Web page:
Everyone loves a good Caribbean getaway, especially with the cold-streak that some of us up North are having. But how much do we actually know about the health of Caribbean marine ecosystems? New research collected from 25 years of data from the Caribbean Coastal Marine Productivity Program (CARICOMP) shows us fresh insights on Caribbean ecosystems and what’s stressing them out. The hope is that this novel information will help local and global marine management to keep the Caribbean the gem that it is.
CARICOMP is the longest, largest monitoring program in the Caribbean and has been gathering environmental data on mangroves, seagrass beds, and coral reefs for over 25 years. The data cover measurements on water temperature, salinity, and visibility with samples taken from stations that are purposely “far” from direct human impacts. These sites (29 in total) are located all over the greater Caribbean in Barbados, Belize, Bermuda, Bonaire, Colombia, Costa Rica, Florida, Jamaica, Mexico, Panama, Puerto Rico, Saba, and Venezuela. If you’re interested in Caribbean marine health, head on over to the CARICOMP database where the environmental data are now available!
The team of scientists that collaborated on the study, which was published recently in PLOS One, analyzed two main marine health stressors: decreases in water quality (measured on a local scale) and increases in temperature (to determine the impact on a global scale). They found that water quality in the terms of visibility decreased at 42% of the 29 stations. This points towards a stressed-out Caribbean, at least on a local level. The data also showed that worse visibility was associated with increased human density. Meanwhile, only 18% of the stations showed increases in water temperature.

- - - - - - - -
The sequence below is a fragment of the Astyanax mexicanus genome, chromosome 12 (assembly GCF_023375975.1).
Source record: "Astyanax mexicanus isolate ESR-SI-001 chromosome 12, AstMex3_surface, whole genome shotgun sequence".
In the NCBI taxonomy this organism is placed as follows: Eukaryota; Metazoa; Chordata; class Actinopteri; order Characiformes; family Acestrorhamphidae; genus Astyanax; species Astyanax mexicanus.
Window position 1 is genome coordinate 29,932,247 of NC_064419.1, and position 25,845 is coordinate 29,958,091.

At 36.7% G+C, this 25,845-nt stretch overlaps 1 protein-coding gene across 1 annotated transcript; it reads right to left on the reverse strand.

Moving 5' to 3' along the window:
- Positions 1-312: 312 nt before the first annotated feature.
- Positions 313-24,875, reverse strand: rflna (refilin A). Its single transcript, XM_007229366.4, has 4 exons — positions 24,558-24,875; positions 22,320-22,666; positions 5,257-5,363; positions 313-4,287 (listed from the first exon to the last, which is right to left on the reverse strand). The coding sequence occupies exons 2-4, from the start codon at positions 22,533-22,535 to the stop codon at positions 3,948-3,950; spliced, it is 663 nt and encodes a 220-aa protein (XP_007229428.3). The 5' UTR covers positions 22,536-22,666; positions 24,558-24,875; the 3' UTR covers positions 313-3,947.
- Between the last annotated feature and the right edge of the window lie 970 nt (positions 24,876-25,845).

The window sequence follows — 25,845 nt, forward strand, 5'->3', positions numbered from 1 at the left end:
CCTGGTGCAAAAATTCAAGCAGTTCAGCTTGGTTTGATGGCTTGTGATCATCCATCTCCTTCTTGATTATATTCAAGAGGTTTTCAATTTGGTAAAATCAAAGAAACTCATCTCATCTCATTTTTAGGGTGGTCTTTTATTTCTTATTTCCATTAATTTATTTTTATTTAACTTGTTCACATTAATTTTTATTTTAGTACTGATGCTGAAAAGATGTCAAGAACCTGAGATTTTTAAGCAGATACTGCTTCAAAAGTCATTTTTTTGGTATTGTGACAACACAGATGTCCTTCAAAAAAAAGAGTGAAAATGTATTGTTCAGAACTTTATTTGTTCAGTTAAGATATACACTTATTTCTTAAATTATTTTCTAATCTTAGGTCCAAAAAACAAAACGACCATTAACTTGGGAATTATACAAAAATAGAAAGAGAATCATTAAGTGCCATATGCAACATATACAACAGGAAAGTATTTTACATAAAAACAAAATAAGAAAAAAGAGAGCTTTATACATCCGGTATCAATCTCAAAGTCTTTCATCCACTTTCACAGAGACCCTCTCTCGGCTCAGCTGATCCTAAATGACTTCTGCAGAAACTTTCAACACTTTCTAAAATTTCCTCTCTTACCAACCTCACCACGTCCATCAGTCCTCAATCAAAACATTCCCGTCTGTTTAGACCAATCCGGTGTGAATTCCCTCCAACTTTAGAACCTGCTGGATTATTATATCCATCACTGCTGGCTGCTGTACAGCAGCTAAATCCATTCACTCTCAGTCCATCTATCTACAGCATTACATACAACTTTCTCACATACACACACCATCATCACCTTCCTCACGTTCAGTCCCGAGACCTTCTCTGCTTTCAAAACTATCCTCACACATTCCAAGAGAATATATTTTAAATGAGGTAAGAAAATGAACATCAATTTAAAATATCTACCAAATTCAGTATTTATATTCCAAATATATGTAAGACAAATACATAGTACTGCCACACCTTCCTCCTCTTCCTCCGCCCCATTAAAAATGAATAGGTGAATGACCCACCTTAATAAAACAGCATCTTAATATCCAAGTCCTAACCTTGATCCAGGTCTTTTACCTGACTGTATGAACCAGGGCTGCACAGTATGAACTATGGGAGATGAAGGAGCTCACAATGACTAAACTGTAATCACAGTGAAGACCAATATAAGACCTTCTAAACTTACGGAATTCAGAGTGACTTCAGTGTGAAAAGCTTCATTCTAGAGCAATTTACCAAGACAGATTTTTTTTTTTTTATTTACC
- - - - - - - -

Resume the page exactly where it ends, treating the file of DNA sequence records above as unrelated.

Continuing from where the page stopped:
"We're seeing important changes in local conditions, like decreases in visibility associated with declining water quality and the increasing presence of people, but we're not picking up global-scale changes, like climate warming," said Iliana Chollett, a post-doctoral fellow at the Smithsonian Marine Conservation Program.
But that doesn’t mean that temperature rise isn’t really happening: "Satellites only measure the temperature at the surface. Underwater temperatures are much more variable, and it may take decades of data to reveal a significant change, so we're not sure if this means that we just don't have enough data to detect it yet," explains Chollett.
The data that the team collected isn’t only a doomsday alert. "One positive implication of this report is that people are capable of dealing with local change by regulating pollution and runoff," said Rachel Collin, director of the Bocas del Toro Research Station at the Smithsonian Tropical Research Institute. "If people get their act together very soon, there is still hope of reversing some of these changes."
People getting their act together could look like a lot of different scenarios, one of which is improving biomonitoring methods and informing more effective management techniques in marine ecosystems. That’s what the authors hope this study will work towards.